Why do we need touch?
Before I go into answering this question, here is another question: What would life be like without the touch from another human being? We know from studies in orphanages that newborns do not thrive without touch. Our own observation and experience with children can speak to how much our young ones need the comfort and safety of compassionate touch from caregivers. As we get older and especially in North American culture, there seems to be a scarcity of touch. The new Covid world has separated us from our loved ones and a healthy resource of genuine touch. We also know that traumatic experiences can shift our perception of healthy touch. So, in my opinion what does the world need? Love. Love felt through a big old handful of compassionate touch. Let’s take a deeper look…
How do we process touch?
The skin is the largest organ in the body full of receptors wired to our nervous system. It is the gateway for sensing the physicality of our environment including pressure, stretch, temperature, pain, vibration, and hair movement. The sense of touch does not act alone in perceiving our environment. “There is, in fact, no pure touch sensation, for by the time we have perceived a touch, it has been blended with other sensory input, plans for action, expectations, and a healthy dose of emotion” (Linden 2015). Our brains are innately wired to constantly scan our environment for cues of safety. Experience mixed with incoming information from all the senses produce a physiological response in the body to cue our reaction or inaction. As one can imagine, there is a lot more going on with social touch than the simple pull your hand away from a hot object reflex. I think the key here is to tap into your own awareness of what cues safety for you in your own body.
Linden D (2015) Touch. The Science of Hand, Heart and Mind. London: Penguin.
The Benefits of a Healthy Dose of Touch
Tiffany Field is the Director of the Touch Research Institute at the University of Miami. Her research has highlighted the following benefits:
· Regular massage on preterm babies promotes growth and emotional development
· Touch supports early brain development, communication, personal relationships and fighting disease
· Touch helps decrease cortisol levels and can help increase serotonin levels
Dacher Kelter, a researcher from the Greater Good Science Center has found 5 main social functions of touch:
· Provides feelings of reward
· Reinforces reciprocity
· Signals safety
· Promotes cooperation
“To touch is to give life.” – Michelangelo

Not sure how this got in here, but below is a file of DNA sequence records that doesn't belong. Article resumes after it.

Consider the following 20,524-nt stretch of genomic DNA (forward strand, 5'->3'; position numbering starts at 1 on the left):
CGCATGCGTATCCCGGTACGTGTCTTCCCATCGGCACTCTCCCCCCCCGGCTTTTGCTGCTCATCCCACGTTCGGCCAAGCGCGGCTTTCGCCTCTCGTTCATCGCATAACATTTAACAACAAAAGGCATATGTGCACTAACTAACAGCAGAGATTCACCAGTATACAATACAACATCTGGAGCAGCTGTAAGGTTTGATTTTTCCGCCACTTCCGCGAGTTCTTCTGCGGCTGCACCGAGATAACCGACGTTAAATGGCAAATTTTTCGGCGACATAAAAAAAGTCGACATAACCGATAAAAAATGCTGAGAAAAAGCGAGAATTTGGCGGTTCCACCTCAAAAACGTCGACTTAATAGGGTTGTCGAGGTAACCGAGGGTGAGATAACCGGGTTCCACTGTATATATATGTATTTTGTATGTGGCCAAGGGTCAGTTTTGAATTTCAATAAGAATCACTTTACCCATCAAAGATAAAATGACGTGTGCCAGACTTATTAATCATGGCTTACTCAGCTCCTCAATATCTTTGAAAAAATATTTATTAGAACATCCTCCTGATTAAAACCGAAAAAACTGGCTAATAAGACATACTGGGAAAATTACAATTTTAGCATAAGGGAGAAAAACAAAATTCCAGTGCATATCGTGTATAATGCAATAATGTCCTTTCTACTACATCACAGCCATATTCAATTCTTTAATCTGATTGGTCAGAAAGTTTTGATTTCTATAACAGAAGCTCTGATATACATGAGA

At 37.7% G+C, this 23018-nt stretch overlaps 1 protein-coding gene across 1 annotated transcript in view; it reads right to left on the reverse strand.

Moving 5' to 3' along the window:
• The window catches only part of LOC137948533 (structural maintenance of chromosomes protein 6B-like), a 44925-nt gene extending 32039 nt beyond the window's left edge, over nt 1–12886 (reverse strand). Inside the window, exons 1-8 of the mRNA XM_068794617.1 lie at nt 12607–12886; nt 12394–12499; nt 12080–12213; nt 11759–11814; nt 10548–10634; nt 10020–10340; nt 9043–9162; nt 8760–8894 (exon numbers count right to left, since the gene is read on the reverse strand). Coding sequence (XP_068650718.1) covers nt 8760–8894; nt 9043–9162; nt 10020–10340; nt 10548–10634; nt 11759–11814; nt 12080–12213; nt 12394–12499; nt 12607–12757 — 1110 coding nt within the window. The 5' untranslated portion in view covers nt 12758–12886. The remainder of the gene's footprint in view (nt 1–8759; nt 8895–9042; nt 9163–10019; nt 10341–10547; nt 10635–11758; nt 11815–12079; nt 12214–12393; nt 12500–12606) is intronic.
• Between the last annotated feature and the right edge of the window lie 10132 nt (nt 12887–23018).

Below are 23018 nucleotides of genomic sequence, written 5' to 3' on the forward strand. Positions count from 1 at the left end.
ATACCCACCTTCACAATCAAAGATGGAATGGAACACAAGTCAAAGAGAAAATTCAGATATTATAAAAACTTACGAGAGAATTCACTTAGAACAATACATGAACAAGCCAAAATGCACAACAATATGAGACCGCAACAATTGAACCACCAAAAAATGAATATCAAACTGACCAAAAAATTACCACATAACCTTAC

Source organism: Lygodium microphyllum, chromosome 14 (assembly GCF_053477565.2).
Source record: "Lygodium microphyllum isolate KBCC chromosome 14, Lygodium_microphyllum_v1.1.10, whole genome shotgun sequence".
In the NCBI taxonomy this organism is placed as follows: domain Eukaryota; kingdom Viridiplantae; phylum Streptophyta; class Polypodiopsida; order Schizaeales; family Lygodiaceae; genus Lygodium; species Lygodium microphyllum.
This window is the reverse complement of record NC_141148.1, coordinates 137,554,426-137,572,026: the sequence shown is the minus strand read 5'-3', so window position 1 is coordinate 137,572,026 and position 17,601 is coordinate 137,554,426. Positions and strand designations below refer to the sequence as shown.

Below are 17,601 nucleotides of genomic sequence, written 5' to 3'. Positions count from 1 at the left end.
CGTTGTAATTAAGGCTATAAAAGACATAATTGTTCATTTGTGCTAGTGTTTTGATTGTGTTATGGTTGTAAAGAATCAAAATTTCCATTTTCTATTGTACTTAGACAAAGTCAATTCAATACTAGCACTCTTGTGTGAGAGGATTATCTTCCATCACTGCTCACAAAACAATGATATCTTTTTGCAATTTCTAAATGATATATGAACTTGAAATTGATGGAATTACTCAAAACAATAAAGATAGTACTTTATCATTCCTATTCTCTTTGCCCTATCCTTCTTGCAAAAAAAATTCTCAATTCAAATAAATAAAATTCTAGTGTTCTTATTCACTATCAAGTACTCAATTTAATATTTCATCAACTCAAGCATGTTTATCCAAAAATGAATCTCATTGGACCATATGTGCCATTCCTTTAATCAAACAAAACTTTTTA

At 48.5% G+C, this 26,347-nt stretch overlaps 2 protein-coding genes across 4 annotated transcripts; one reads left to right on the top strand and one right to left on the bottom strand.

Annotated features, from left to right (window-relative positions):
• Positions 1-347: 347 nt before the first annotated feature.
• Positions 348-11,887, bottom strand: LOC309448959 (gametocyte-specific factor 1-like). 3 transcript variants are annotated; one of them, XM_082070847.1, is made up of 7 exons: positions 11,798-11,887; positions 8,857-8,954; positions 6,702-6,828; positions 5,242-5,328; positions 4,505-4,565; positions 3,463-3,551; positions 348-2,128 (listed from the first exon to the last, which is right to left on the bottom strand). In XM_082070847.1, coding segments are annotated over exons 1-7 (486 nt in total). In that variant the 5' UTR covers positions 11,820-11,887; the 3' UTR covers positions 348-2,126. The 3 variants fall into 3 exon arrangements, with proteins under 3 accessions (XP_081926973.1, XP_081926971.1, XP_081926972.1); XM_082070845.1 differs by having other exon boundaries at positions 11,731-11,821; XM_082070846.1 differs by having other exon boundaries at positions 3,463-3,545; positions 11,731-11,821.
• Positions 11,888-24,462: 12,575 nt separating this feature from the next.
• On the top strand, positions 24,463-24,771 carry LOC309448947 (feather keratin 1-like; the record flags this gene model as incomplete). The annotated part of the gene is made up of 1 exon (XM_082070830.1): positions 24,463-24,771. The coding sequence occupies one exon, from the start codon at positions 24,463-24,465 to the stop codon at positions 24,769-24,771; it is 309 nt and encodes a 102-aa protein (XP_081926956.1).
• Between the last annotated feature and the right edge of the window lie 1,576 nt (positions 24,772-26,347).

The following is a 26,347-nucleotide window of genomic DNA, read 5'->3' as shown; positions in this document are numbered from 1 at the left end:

“Touch comes before sight, before speech. It is the first language and the last. It always tells the truth.” – Margaret Atwood
“Touch is the primary language of compassion.” – Dacher Keltner
“Nothing is so healing as the human touch.” – Bobby Fischer
“The loving touch, like music, often utters the things that cannot be spoken.” – Ashley Montagu
How does touch therapy help?
No matter what therapy one chooses, it’s important to recognize the feeling of safety and comfort in the presence of the practitioner. The more a person can let go and let the feeling of the touch soothe the whole self, the more healing that can occur in all dimensions of health. I realize that this level of safety cannot always happen right away. The body and mind take time to unwind and release to the touch. In studying Biodynamic Craniosacral Therapy, the foundation of the work is to learn to hold a neutral, non-judgemental, present, and compassionate space for the client. It is similar to building a relationship with a talk therapist except the Craniosacral Therapist is listening through touch. Holding this space allows the subconscious layers of protection to loosen. The physiology of the body can then go into ‘rest and digest’ mode and lead the journey to health. As a client continues sessions on a regular basis, the touch resonates faster and often accesses deeper change within stuck patterns ( physical and/or emotional). The therapy also helps one to feel more connected to their own body generating feelings of wellness and vibrancy. For more information please see the rest of the website.
Another good resource for understanding touch is called Touch is Really Strange by Steve Haines